Refugia: co-designing a creative and equitable engagement programme for conservation science with refugee and asylum seekers.
Conservation and caring for wildlife and our planet are often seen as a privilege, but despite not having stable housing and food access, asylum seekers and refugees have a deep respect for nature and an interest in how they can protect it. That's where Refugia comes in.
Refugia is a collaboration between ZSL and the New Art Studio, a therapeutic arts group for asylum seekers and refugees, which is funded by Natural Environment Research Council (NERC). Over six months, we created a space for therapeutic art practice alongside wildlife conservation.
The programme focused on topics relevant to both the lived experiences and cultures of asylum seekers and refugees and wildlife conservation; hence the name ‘Refugia’, meaning ‘areas in which a population of living things can survive through a period of unfavourable conditions.’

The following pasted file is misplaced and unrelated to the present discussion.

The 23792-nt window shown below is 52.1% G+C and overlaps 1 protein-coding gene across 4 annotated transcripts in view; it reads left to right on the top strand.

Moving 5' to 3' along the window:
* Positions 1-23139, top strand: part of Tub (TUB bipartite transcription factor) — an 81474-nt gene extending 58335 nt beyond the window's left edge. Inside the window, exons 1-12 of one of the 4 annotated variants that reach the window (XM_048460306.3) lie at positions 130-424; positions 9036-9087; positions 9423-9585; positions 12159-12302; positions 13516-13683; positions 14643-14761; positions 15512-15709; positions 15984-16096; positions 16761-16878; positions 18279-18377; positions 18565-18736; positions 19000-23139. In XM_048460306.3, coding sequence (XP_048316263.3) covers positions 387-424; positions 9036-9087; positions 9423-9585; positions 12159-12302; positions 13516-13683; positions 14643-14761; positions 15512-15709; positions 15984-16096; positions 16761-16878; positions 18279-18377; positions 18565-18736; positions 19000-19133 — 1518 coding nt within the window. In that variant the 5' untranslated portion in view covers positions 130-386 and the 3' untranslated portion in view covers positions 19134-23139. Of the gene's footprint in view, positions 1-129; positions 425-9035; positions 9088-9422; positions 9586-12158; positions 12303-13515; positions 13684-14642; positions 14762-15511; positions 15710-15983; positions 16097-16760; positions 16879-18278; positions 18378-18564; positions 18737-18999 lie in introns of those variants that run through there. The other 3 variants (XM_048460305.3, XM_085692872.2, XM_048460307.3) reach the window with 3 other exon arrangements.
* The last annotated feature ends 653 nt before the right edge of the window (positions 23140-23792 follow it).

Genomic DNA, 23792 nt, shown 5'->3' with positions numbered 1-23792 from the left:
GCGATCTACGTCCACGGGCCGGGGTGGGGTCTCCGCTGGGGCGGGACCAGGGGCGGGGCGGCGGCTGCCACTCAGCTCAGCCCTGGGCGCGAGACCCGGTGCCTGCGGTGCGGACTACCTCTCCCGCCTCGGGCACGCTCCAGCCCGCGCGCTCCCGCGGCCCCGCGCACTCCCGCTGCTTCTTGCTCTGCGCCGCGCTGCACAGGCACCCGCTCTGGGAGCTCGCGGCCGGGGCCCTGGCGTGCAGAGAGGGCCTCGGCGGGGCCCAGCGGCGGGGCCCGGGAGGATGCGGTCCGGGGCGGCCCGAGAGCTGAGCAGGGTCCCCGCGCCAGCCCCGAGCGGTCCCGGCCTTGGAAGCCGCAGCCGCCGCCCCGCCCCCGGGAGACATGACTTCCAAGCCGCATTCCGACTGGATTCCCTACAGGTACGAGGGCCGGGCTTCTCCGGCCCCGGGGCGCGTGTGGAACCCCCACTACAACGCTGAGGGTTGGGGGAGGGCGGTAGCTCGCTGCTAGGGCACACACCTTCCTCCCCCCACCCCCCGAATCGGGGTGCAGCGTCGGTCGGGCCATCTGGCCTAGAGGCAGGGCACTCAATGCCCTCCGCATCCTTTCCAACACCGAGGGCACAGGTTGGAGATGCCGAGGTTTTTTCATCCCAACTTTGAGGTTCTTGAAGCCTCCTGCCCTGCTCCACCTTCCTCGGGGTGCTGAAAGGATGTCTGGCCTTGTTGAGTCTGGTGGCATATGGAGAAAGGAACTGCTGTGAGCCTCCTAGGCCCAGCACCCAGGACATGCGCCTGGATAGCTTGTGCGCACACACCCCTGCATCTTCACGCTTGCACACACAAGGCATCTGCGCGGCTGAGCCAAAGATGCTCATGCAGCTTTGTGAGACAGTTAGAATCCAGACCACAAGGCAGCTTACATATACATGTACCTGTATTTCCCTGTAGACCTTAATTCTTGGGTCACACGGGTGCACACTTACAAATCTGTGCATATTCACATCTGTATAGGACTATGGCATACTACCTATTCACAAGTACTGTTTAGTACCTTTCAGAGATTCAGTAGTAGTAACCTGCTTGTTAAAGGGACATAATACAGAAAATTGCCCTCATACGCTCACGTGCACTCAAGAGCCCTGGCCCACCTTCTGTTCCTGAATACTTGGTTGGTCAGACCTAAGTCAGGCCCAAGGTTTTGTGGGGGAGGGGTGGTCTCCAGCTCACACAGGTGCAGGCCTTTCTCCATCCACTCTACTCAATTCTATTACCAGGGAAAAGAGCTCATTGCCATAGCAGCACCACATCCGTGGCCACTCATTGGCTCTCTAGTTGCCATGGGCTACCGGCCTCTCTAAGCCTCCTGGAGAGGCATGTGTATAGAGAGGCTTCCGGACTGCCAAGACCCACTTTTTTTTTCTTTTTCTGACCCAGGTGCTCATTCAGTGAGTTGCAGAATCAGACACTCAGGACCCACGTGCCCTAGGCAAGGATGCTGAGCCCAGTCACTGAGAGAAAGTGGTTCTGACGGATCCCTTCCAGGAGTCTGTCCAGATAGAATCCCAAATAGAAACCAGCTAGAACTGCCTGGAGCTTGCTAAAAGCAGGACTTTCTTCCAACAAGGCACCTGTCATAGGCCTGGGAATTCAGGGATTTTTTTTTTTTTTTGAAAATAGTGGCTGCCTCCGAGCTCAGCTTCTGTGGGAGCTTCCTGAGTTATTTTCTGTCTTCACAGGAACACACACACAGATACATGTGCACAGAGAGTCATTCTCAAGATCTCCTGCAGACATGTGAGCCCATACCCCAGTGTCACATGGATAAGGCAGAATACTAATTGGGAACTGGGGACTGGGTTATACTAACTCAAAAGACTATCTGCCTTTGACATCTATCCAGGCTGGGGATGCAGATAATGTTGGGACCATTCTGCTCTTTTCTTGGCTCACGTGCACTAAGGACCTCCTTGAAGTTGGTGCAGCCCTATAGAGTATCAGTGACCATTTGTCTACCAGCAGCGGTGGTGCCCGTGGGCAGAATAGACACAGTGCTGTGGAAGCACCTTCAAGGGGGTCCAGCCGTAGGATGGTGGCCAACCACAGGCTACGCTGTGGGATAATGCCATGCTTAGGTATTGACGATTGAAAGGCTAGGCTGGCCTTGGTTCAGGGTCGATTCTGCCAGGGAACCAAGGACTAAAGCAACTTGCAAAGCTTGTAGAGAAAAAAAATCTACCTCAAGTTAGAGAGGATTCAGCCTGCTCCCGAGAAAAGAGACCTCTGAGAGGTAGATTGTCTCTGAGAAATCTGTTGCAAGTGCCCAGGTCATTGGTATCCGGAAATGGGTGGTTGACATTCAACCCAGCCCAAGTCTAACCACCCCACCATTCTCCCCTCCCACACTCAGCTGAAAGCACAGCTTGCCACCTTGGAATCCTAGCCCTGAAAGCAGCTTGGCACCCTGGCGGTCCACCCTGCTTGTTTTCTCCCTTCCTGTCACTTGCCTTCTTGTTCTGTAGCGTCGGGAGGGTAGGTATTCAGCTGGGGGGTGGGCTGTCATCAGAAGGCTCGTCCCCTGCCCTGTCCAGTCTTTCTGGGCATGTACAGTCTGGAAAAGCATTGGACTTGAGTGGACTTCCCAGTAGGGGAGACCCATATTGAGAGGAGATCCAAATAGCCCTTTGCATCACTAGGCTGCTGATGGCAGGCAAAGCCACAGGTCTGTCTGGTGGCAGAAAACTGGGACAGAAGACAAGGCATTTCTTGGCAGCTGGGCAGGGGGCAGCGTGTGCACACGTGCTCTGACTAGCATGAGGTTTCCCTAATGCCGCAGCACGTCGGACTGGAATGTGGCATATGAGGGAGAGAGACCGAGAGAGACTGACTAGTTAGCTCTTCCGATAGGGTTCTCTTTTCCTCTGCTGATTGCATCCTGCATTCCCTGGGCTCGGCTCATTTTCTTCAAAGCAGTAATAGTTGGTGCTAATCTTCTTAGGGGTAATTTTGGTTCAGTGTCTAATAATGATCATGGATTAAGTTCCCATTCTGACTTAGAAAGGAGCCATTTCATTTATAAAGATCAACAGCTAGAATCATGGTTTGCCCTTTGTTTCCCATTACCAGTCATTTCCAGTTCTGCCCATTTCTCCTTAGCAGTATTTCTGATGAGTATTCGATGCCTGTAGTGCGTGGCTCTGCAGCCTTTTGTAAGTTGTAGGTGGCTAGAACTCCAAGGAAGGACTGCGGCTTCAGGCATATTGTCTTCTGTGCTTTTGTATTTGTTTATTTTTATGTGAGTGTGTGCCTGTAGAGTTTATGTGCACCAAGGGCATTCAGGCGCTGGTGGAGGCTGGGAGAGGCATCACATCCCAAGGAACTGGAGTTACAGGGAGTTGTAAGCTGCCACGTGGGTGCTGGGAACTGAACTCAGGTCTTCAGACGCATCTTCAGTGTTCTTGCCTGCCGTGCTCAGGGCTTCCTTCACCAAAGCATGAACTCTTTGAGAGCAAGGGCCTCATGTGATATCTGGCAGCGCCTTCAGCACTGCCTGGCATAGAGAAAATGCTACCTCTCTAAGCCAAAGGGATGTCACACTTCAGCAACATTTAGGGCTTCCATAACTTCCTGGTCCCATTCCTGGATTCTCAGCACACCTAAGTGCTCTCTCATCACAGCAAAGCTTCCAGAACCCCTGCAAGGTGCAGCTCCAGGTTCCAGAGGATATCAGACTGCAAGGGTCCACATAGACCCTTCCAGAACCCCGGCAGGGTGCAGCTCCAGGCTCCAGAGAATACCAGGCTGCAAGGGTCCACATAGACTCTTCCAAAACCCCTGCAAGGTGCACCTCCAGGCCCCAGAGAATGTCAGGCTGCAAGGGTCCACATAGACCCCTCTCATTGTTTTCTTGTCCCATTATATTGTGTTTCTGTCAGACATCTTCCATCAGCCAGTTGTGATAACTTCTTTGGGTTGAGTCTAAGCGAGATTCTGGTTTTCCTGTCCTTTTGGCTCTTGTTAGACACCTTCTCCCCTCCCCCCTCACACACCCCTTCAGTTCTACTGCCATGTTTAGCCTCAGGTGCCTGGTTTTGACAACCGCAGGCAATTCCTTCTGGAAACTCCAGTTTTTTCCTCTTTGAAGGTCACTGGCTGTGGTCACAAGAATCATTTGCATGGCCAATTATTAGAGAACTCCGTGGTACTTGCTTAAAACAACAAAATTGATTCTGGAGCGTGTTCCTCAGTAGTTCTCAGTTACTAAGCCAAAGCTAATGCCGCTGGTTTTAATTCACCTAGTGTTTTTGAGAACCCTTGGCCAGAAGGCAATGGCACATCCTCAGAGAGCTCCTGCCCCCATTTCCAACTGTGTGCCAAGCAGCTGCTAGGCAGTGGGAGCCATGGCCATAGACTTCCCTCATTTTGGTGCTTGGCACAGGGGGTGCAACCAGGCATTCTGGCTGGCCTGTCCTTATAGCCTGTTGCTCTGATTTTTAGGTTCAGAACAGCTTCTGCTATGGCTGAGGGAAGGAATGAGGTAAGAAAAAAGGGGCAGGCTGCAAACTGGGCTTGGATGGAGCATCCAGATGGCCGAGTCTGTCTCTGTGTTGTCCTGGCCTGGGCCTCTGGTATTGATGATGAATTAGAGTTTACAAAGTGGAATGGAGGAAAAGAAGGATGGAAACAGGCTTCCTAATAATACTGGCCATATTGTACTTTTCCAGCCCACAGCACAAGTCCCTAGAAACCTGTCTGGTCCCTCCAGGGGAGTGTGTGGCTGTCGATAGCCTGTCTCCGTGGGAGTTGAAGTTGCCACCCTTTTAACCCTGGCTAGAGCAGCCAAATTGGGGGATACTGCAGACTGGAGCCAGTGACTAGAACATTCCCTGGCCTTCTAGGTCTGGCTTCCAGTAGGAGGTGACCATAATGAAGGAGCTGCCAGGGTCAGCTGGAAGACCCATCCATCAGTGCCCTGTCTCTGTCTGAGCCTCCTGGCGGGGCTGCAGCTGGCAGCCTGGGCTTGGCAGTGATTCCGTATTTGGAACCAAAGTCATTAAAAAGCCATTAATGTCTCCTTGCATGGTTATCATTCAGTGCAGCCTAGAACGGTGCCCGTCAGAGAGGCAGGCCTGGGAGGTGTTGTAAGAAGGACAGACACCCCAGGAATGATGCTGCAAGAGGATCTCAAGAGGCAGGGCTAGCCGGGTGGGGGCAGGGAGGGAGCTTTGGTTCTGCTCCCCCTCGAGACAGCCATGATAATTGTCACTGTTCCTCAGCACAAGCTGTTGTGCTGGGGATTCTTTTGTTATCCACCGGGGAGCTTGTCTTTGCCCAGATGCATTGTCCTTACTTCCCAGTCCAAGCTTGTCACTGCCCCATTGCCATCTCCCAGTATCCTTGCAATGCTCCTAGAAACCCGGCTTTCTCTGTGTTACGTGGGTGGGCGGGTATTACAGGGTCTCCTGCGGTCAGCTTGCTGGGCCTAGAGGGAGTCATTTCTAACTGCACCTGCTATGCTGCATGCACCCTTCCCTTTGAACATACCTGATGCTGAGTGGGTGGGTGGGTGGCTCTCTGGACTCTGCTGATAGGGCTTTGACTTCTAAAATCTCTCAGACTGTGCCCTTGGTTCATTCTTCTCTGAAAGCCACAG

With access to art materials, translators and London Zoo, participants shared insights on topics including urban wildlife, wildlife and people, life in water, forests and animal migration. The programme enabled a safe and inclusive environment for mutual learning, expression, discussion and understanding.
By making art together, participants connected in profound ways, immersed in the therapeutic benefits of nature and art. A co-produced exhibition was hosted to share artwork and reflections, allowing the wider public to engage with the role of zoos in conservation and the lived experiences of migrant artists.
Five sessions were held monthly between September 2022 and January 2023, exploring five conservation topics. As sessions progressed, the New Art Studio members shared their work and practices with ZSL participants; for example, by teaching printmaking during a session on forests. In this way the engagement became a mutual exchange.